In conversation with...
Mark Quest and I sat in The Lion.
The Lion is the name of our smallest meeting room here at Impact HQ. We also have meeting rooms called The Sun and The Rule and a Management Information System we call Derek…doesn’t everyone? And when we want to find out about something we set up an ‘In conversation with…’ This is one of the many ways we share expertise across Impact, sometimes 1:1, sometimes in a group, either way it keeps us abreast of any new innovations.
I wanted to talk to Mark (Impact consultant) about a project he recently designed and delivered for a client of ours. It involved the SDGs (Sustainable Development Goals) and whilst the SDGs haven’t reached the boardroom of all organisations, they are being articulated and aligned by many, indeed some are beginning to make sense of the goals and build them into different functions within their organisation, sometimes even spilling over into the L&D function – ‘WHAT’, I hear you gasp!
I’m interested in this area (SDGs and learning) and I’m keen to explore how Impact can embed these goals into our learning solutions and to share this with others… so I interviewed Mark about why, what and how he used the SDGs on his recent programme.
Why did you design the SDGs into this leadership program?
‘When I design a programme the focus and starting point are the learning outcomes and finding a way to make the process of learning as engaging as possible.
One of the key learning objectives for this client was around understanding ‘stakeholder management’
Having previously engaged with the SDGs on an internal Impact programme, I was aware of the emotive and powerful responses they evoked in people. Talking about poverty, hunger, inequalities, climate change, these are all important issues that people genuinely care about, want to explore and often have a point of view about.
I raised the idea of using the SDGs to bring to life the challenges of ‘stakeholder management’ with my client. This resonated well, their organisation had already identified two of the SDGs (out of the 17) that mattered most and were taking positive and intentional action to address them. A great first step.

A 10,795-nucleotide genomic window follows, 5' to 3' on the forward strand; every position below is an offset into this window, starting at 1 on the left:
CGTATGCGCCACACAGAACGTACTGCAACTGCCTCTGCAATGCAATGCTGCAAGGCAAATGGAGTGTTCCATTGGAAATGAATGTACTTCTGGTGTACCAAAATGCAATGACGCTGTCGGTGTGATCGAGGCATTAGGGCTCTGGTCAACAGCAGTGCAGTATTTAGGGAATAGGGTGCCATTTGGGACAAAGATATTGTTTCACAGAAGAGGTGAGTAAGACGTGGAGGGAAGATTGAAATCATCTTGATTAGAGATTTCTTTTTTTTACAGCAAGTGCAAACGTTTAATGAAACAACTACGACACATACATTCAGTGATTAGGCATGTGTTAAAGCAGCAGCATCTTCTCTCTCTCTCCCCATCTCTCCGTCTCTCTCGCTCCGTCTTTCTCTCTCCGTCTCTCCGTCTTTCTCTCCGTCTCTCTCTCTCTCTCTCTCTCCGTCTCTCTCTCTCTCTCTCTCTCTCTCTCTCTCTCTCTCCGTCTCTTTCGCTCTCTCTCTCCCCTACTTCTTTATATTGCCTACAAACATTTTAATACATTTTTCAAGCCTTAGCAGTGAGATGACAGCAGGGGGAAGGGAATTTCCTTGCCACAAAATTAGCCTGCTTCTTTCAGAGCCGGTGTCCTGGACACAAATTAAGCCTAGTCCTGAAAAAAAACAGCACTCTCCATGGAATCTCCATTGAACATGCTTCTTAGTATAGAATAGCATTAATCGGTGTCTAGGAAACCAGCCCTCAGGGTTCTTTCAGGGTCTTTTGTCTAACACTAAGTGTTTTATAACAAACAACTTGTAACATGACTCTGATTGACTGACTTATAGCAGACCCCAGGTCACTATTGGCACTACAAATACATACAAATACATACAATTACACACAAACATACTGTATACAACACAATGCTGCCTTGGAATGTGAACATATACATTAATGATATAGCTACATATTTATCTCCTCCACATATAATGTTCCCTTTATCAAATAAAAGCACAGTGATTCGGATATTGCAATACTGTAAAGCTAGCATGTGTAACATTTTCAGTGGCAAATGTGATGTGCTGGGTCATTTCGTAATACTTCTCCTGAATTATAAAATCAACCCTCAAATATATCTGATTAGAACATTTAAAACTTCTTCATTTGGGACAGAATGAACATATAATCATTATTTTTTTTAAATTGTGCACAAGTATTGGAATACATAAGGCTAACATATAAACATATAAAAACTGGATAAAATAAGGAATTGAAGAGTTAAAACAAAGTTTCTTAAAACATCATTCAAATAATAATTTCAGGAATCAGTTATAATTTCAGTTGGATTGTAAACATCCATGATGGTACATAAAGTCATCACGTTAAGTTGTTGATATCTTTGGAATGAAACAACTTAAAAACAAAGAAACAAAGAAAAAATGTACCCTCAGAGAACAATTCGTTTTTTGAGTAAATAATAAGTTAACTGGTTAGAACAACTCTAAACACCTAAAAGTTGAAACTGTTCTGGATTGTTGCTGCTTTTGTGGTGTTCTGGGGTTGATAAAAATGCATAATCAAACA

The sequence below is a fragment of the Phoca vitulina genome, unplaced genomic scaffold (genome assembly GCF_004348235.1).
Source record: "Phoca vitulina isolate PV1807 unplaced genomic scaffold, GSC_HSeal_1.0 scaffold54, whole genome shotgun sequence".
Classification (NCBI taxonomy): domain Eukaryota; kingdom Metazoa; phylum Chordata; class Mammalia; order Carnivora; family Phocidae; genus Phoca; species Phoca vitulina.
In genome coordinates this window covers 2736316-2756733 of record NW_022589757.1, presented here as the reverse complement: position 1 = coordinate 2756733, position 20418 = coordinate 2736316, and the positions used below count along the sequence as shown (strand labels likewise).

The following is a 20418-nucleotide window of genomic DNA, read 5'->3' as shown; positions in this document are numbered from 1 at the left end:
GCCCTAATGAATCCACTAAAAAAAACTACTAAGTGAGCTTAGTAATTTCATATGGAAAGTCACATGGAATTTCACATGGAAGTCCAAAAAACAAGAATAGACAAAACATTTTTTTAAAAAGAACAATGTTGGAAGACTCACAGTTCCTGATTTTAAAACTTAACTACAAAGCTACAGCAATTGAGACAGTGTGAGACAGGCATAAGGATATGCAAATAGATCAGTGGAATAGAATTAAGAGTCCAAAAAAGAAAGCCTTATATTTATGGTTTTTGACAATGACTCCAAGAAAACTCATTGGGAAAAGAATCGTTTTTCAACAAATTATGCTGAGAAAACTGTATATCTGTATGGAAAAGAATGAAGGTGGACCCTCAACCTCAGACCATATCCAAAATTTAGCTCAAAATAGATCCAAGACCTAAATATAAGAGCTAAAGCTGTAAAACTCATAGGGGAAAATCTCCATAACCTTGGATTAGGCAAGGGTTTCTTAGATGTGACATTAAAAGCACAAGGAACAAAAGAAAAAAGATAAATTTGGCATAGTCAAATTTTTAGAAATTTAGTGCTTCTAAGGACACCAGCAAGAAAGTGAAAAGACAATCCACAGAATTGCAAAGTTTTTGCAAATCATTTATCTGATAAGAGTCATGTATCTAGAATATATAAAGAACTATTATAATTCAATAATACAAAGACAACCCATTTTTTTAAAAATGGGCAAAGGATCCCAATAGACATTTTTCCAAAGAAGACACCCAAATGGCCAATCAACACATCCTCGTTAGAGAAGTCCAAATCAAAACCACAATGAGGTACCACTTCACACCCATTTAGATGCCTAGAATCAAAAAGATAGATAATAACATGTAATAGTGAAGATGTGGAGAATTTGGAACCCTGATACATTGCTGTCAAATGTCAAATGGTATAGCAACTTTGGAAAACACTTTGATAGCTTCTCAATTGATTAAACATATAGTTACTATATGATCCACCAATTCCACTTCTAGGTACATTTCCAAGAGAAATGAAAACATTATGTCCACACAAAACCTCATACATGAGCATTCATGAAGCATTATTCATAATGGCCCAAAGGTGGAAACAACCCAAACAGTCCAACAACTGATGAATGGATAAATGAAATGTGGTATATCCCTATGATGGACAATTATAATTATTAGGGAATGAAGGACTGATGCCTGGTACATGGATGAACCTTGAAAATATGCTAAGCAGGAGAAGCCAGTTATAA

From there we co-created the project, working closely with the sustainability team, L&D function and the senior stakeholders.. Making it relevant for all was important) without it, the project would feel tokenistic and a waste of everyone’s time.
So what did you do to bring the SDGs to life on the programme?
The participants had to develop solutions to address two of the SDGs and present them to senior stakeholders. The best ideas would be taken to the next level with sponsorship and support from the senior stakeholders.
We sent out pre-reading (on their online learning platform) prior to the programme
and just before the project started we used cards and images to help people ask good questions, to be curious and really listen to each other (without judgement). A presentation from the sustainability team also helped to frame the SDGs …
What happened during the SDG session during the programme?
The participants were immediately engaged and took ownership of the project which evoked many emotions from frustration, empathy, anger, fear, trust and Joy.
They worked in small teams to take a deeper dive into the issues, ideas and possibilities for the solutions and were expected to present their solutions to some of the senior stakeholders. The pressure to articulate their views (and at times to agree on views) was challenging.
Having senior internal stakeholders engaged and involved and able to provide feedback on the participants’ solutions was vital, it also provided a neat way for these groups of people to get to know each other.
What key learning can you take away from this?
As a consultant at Impact, it’s my job to bring about powerful, memorable and meaningful learning solutions. The responsibility to think about and create such experiences lies with me and that’s really motivating. As is designing projects that help people to talk about stuff that matters while addressing key learning objectives.
My advice, don’t design a solution because you want to do an SDG related project, do it because it will address your learning outcome in a meaningful, engaging way.
This solution worked on all levels for everyone involved….
It engaged graduates who learnt about how their organisation is addressing global issues, it evoked real emotions and challenged them to deliver solutions to address specific goals and gain buy in from a senior audience
It involved and promoted the role and work of the Sustainability Team, who delivered a session during the programme. This function within some organisations sometimes struggle to influence and engage others, in this situation their involvement was key.
It helped to bridge the gap between the global graduate population and senior people within the organisation.
So to summarise -
- Focus on your key learning outcomes
- Be open to using powerful vehicles to bring that learning to life, attach it to stuff that matters, make it real
- Be prepared to facilitate, coach, support and challenge people while they grapple with meaningful, real, complex challenges – real projects evoke real emotion.
- Provide structure to enable them to achieve their learning objectives
- Think about how you can engage a wider audience from the organisation.
Thanks to Mark for his insight, if you are interested in learning more about embedding the SDGs into your programme, please get in touch.
Jo Appleby is Head of Partnerships at Impact UK. Mark Quest is a Consultant at Impact UK.